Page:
“We totally appreciate the support that we get from the Delaware Housing Authority and this great grant that we are receiving,” Ms. Speakman said.

“It’s really a key part of our holistic community development approach and collaborative effort that we’re doing here in Dover that we call ‘Restoring Central Dover,’ which is a collaboration of a number of different organizations, the city of Dover and neighborhood residents.

“NCALL is the quarterback of this effort and we’re entering our fifth year of implementing this plan and we are very proud of the outcomes that we’ve had to date. The Strong Neighborhood Housing Fund has been instrumental in making this all possible.”

Dover Mayor Robin Christiansen applauded the state’s commitment to helping turn around blighted communities.

“I want to thank the state of Delaware for all their efforts in helping revitalize our downtown area and a troubled neighborhood in and around our downtown area,” Mayor Christiansen said. “My wife grew up at 316 West Division Street and every time we drive by there, it breaks her heart to see the disrepair of the neighborhood that she grew up in.

“Through the efforts of the Delaware State Housing Authority, NCALL and Habitat for Humanity, just like a phoenix, that neighborhood is rising from the ashes. Dover is grateful to the Governor and DSHA for their support of our efforts to strengthen city neighborhoods. With these funds, we can continue to address these blighted properties and give residents of these communities the opportunity to become homeowners.”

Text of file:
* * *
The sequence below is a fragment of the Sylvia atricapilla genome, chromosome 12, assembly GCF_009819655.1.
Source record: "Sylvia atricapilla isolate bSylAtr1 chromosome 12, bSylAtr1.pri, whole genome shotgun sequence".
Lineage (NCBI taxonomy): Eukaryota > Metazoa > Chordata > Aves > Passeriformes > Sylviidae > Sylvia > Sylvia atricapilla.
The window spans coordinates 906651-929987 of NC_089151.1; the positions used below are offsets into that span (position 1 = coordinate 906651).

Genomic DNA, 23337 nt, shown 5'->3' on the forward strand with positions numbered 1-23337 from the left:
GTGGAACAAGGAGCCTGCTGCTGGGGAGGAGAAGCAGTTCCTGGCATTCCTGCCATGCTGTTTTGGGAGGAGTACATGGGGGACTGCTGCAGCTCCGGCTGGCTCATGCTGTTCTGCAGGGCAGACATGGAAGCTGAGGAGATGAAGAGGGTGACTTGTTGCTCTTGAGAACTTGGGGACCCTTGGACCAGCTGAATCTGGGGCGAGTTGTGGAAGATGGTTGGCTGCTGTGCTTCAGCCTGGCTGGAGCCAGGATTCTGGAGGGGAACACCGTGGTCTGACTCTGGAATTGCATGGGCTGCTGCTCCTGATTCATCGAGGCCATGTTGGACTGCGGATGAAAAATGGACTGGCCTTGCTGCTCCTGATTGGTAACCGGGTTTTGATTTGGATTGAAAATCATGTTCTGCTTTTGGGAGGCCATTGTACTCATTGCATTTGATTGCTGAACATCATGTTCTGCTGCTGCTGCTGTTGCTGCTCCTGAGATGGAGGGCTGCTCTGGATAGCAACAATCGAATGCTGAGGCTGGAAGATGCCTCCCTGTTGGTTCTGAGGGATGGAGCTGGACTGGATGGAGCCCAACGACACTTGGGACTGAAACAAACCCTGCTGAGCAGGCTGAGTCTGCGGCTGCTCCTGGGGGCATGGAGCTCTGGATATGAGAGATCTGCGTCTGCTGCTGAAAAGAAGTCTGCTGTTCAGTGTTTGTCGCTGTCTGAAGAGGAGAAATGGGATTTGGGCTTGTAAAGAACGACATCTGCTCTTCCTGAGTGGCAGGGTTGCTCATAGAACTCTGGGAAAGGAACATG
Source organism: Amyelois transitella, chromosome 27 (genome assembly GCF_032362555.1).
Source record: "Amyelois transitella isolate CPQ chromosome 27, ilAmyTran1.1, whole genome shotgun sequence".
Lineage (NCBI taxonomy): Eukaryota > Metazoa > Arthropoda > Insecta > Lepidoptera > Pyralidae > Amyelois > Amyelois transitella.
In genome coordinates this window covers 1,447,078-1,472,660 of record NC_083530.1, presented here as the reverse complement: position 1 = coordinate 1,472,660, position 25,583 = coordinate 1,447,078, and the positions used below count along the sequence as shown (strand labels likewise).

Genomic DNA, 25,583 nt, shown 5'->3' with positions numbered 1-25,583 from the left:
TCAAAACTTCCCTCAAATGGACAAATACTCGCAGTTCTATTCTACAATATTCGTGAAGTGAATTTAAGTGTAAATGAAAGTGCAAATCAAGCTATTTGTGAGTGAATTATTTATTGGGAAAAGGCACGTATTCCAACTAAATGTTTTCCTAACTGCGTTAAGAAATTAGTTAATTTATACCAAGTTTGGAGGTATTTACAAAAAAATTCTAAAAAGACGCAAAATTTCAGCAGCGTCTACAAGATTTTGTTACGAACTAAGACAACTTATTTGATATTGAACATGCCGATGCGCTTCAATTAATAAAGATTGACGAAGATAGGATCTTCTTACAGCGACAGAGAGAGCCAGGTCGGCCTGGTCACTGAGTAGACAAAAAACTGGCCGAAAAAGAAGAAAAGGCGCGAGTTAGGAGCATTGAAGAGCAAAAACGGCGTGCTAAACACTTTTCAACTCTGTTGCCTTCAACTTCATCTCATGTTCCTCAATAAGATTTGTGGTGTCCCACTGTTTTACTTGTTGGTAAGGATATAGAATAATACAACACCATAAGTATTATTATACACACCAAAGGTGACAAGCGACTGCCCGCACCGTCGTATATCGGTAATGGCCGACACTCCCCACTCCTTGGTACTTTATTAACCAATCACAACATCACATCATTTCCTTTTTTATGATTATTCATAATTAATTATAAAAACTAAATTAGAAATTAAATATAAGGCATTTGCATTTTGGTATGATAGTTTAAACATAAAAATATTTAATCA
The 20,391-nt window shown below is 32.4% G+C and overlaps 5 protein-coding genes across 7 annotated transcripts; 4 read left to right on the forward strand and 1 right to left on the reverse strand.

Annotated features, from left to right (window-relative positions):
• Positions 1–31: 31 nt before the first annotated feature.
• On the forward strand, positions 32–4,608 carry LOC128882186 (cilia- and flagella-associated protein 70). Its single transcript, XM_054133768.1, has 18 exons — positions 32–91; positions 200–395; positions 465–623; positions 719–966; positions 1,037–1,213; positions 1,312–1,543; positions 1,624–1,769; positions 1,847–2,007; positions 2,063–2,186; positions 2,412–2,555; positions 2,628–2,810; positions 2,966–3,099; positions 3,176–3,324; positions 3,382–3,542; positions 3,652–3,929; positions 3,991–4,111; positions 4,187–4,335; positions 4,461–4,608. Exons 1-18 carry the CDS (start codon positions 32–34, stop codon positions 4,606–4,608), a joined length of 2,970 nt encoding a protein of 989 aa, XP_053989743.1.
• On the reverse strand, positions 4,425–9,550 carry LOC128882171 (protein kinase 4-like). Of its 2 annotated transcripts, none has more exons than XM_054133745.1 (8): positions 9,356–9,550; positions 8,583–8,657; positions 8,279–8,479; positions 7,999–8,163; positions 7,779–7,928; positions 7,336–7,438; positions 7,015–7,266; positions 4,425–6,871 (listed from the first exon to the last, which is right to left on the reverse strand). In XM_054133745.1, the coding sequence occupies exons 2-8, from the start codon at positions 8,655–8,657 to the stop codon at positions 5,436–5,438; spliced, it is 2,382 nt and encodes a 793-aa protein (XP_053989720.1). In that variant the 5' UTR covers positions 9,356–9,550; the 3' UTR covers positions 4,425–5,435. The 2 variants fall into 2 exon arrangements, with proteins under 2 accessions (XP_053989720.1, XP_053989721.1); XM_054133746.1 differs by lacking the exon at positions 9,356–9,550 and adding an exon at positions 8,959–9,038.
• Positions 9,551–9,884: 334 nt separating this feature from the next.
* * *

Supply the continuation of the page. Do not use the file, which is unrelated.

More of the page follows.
The Milford Housing Development Corporation (MHDC) received $350,000 from the Strong Neighborhoods Housing Fund to support seven newly constructed or rehabbed homes. The work will take place in the neighborhoods surrounding downtown Milford where several DDD projects are already underway.

Acquiring more properties
In Georgetown, the Sussex County Habitat for Humanity got $500,000 to identify and acquire 10 properties in the Kimmeytown neighborhood in the northeast part of the town. Two properties will be sold to the MHDC to reconstruct or rehabilitate.

“Many of the homes in this part of the town are dilapidated and in need of significant repair, with overcrowding and absentee landlords creating a stock of vacant and blighted housing,” said Kevin Gilmore, executive director of the Sussex County Habitat for Humanity. “Working with the Kimmeytown Partnership, this funding will allow us to completely transform this area.”